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· The patriotic Fletcher of Saltoun drew a picture of these banditti about a century ago, which 'my readers will peruse with astonishment. : “ There are at this day in Scotland (besides a great many poor families very meanly provided for by the church boxes, with others, who, by living upon bad food, fall into various diseases) two hundred thousand people begging from door to door. These are not only no way advaritageous, but a very grievous burden to so poor a country. And though the number of them be perhaps double to what it was formerly, by reason of this present great distress, yet in all times there have been about one hundred thousand of those vagabonds, who have lived without any regard or subjection either to the laws of the land, or even those of God and nature; ****** No magistrate could ever discover, or be informed, which way one in a hundred of these wretches died, or that ever they were baptized. Many mur
ders have been discovered among them; and they are not only a most unspeakable oppression to poor tenants, (who, if they give not bread, or some kind of provision
to perhaps forty such villains in one day, · are sure to be insulted by them,) but they
rob many poor people who live in houses distant from any neighbourhood. In years of plenty many thousands of them meet together in the mountains, where they feast and riot for many days; and at country weddings, markets, burials, and other the like public occasions, they are to be seen, both man and womnan, perpetually drunk, cursing, blaspheming, and fighting together."
Notwithstanding the deplorable picture presented in this extract, and which Flet. cher himself, though the energetic and eloquent friend of freedom, saw no better mode of correcting than by introducing a system of domestic slavery, the progress of time, and increase both of the means of life and of the power of the laws, gradual
ly reduced this dreadful evil within more narrow bounds. The tribes of gypsies, jockies, or cairds,- for by all these denominations such banditti were known,became few in number, and many were entirely rooted out. Still, however, enough remained to give occasional alarm and constant vexation. Some rude handicrafts were entirely resigned to these itinerants, particularly the art of trencher-making, of manufacturing horn-spoons, and the whole mystery of the tinker. To these they added a petty trade in the coarse sorts of earthen-ware. Such were their ostensible means of livelihood. Each tribe had usually some fixed place of rendezvous, which they occasionally occupied and considered as their standing camp, and in the vicinity of which they generally abstained from depredation. They had even talents and accomplishments, which made them occasionally useful and entertaining. Many cultivated music with success; and the favourite fiddler or piper of a district was often to be found in a gypsey town. They understood all out-of-door sports, especially otter-hunting, fishing, or finding game. In winter, the women told fortunes, the men shewed tricks of legerdemain ; and these accomplishments often helped away a weary or stormy evening in the circle of the “farmer's ha'.” The wildness of their character, and the indomitable pride with which they despised all regular labour, commanded a certain awe, which was not diminished by the consideration, that these strollers were a vindictive race, and were restrained by no check, either of fear or conscience, from taking desperate ven. geance upon those who had offended them. These tribes were, in short, the Parias of Scotland, living like wild Indians among European settlers, and, like them, judged of rather by their own cus-, toms, habits, and opinions, than as if they had been members of the civilized part of the community. Some hordes of them yet remain, chiefly in such situations as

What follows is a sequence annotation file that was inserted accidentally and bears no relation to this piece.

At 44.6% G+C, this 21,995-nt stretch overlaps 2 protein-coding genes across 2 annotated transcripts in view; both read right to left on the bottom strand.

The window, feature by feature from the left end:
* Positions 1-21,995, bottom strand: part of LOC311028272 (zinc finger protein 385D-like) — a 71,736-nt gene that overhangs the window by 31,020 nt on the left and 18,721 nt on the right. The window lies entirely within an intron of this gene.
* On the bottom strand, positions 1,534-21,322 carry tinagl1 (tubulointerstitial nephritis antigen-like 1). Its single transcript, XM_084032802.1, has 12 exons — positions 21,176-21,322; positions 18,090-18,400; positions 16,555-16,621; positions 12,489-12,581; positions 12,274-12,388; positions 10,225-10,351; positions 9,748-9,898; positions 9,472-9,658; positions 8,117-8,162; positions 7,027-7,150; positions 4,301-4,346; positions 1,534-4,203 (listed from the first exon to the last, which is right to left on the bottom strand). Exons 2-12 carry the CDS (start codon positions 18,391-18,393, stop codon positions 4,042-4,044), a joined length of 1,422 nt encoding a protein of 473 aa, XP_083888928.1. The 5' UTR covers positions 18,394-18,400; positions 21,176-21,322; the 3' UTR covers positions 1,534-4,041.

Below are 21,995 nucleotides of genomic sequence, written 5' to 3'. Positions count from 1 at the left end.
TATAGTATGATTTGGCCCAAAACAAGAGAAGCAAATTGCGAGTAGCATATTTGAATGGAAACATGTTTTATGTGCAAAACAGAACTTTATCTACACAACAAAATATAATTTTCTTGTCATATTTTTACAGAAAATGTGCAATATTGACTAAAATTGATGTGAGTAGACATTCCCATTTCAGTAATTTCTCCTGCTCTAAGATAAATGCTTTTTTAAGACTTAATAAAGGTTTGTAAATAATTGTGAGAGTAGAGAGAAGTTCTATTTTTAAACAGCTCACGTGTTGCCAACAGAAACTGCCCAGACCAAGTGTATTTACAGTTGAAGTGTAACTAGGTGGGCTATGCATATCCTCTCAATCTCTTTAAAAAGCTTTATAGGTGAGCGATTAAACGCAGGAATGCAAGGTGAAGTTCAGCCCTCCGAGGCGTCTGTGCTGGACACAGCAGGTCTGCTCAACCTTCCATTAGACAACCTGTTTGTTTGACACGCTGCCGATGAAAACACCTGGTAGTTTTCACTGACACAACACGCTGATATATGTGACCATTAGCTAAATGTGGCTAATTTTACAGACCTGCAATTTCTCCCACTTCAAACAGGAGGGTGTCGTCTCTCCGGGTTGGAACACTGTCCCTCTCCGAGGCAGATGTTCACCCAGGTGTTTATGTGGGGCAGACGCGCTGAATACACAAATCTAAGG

afford a ready escape either into a waste country, or into another jurisdiction. Nor are the features of their character much softened. Their numbers, however, are so greatly diminished, that, instead of one hundred thousand, as calculated by Fletcher, it would now perhaps be impossible to collect above five hundred throughout all Scotland.
A tribe of these itinerants, to whom Meg Merrilie's appertainéd, had long been as stationary as their habits permitted, in a glen upon the estate of Ellangowan. They had there erected a few huts, which they denominated their “ city of refuge,” and where, when not absent on excursions, they harboured unmolested, as the crows that roosted in the old ash-trees around them. They had been such long occupants, that they were considered in some degree as proprietors of the wretched sheelings which they inhabited. This protection they were said anciently to have repaid, by service to the laird in wárj, or,